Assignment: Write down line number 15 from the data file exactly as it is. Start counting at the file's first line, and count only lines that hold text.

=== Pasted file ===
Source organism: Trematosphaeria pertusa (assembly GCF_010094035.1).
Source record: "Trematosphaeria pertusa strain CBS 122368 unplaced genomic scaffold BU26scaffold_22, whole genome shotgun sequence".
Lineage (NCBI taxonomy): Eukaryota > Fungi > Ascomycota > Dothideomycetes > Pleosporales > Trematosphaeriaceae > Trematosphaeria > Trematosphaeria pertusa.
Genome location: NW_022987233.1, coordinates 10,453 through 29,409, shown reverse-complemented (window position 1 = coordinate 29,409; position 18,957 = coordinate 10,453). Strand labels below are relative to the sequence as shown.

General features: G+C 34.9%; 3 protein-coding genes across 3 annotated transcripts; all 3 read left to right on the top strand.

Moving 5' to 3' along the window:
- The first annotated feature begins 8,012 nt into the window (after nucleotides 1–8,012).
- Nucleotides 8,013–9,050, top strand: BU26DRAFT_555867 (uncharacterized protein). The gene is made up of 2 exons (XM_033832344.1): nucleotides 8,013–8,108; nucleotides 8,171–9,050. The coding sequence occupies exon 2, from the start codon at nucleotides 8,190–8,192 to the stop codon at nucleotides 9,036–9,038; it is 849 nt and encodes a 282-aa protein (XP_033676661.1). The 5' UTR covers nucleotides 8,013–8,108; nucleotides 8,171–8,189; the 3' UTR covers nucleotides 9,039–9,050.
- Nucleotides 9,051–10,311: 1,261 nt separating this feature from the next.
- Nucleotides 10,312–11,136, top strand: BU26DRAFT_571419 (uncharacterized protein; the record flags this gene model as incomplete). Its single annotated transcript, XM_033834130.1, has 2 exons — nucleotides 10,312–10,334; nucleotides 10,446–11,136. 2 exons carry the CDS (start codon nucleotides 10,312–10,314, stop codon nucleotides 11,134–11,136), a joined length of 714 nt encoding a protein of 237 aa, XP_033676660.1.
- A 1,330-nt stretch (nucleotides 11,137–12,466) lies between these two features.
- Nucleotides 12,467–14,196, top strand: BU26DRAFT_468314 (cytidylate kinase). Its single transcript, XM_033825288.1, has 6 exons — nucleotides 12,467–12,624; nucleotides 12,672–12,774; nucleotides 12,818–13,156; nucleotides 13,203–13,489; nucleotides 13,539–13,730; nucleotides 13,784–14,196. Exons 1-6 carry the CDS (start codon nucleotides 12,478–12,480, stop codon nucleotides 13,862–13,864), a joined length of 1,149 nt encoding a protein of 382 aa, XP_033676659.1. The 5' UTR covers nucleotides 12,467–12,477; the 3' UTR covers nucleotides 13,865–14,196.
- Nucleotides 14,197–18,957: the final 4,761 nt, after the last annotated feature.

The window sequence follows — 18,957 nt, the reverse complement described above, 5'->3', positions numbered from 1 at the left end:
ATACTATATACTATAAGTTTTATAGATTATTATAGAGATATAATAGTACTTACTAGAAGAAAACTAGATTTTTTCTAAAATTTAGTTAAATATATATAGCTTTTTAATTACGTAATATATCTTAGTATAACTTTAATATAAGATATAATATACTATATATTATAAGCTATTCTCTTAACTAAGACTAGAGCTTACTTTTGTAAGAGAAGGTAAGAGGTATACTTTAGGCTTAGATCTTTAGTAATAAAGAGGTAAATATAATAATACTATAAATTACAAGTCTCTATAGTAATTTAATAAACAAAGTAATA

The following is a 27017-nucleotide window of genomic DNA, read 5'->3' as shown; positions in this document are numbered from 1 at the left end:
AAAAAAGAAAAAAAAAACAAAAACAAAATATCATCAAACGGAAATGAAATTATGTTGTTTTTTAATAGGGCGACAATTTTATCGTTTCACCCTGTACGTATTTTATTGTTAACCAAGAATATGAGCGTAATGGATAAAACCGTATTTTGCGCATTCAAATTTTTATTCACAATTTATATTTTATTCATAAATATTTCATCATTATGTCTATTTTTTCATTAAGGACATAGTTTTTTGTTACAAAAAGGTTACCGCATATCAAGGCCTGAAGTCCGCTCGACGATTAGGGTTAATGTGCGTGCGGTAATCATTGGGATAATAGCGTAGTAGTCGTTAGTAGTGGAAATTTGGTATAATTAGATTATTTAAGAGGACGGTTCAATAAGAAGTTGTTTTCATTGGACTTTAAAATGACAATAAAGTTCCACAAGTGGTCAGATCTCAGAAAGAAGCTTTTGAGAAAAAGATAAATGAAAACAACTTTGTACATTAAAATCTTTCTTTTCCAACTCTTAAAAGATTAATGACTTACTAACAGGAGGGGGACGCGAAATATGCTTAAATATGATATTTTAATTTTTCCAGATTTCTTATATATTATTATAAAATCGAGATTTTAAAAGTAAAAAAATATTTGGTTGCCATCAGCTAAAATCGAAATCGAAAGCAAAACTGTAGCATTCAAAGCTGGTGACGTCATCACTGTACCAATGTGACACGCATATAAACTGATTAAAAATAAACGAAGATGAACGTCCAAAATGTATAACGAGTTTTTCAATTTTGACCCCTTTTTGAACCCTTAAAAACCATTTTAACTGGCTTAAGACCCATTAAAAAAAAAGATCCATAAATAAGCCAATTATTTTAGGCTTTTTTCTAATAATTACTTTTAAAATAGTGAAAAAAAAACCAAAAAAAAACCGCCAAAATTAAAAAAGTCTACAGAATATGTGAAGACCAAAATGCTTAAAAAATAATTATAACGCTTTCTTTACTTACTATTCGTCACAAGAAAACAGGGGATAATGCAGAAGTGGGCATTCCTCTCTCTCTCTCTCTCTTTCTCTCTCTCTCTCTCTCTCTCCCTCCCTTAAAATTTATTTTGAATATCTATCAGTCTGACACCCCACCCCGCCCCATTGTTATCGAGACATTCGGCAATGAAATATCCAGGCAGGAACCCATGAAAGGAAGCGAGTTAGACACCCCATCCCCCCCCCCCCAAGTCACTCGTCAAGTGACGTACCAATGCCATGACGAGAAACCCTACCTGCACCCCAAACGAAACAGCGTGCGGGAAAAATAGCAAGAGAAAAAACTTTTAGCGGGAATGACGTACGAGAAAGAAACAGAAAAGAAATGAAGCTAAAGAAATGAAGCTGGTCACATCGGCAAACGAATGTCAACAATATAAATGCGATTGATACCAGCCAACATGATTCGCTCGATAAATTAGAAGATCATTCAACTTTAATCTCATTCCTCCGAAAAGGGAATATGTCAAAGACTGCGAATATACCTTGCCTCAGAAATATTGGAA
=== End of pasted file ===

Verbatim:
ATACTATATACTATAAGTTTTATAGATTATTATAGAGATATAATAGTACTTACTAGAAGAAAACTAGATTTTTTCTAAAATTTAGTTAAATATATATAGCTTTTTAATTACGTAATATATCTTAGTATAACTTTAATATAAGATATAATATACTATATATTATAAGCTATTCTCTTAACTAAGACTAGAGCTTACTTTTGTAAGAGAAGGTAAGAGGTATACTTTAGGCTTAGATCTTTAGTAATAAAGAGGTAAATATAATAATACTATAAATTACAAGTCTCTATAGTAATTTAATAAACAAAGTAATA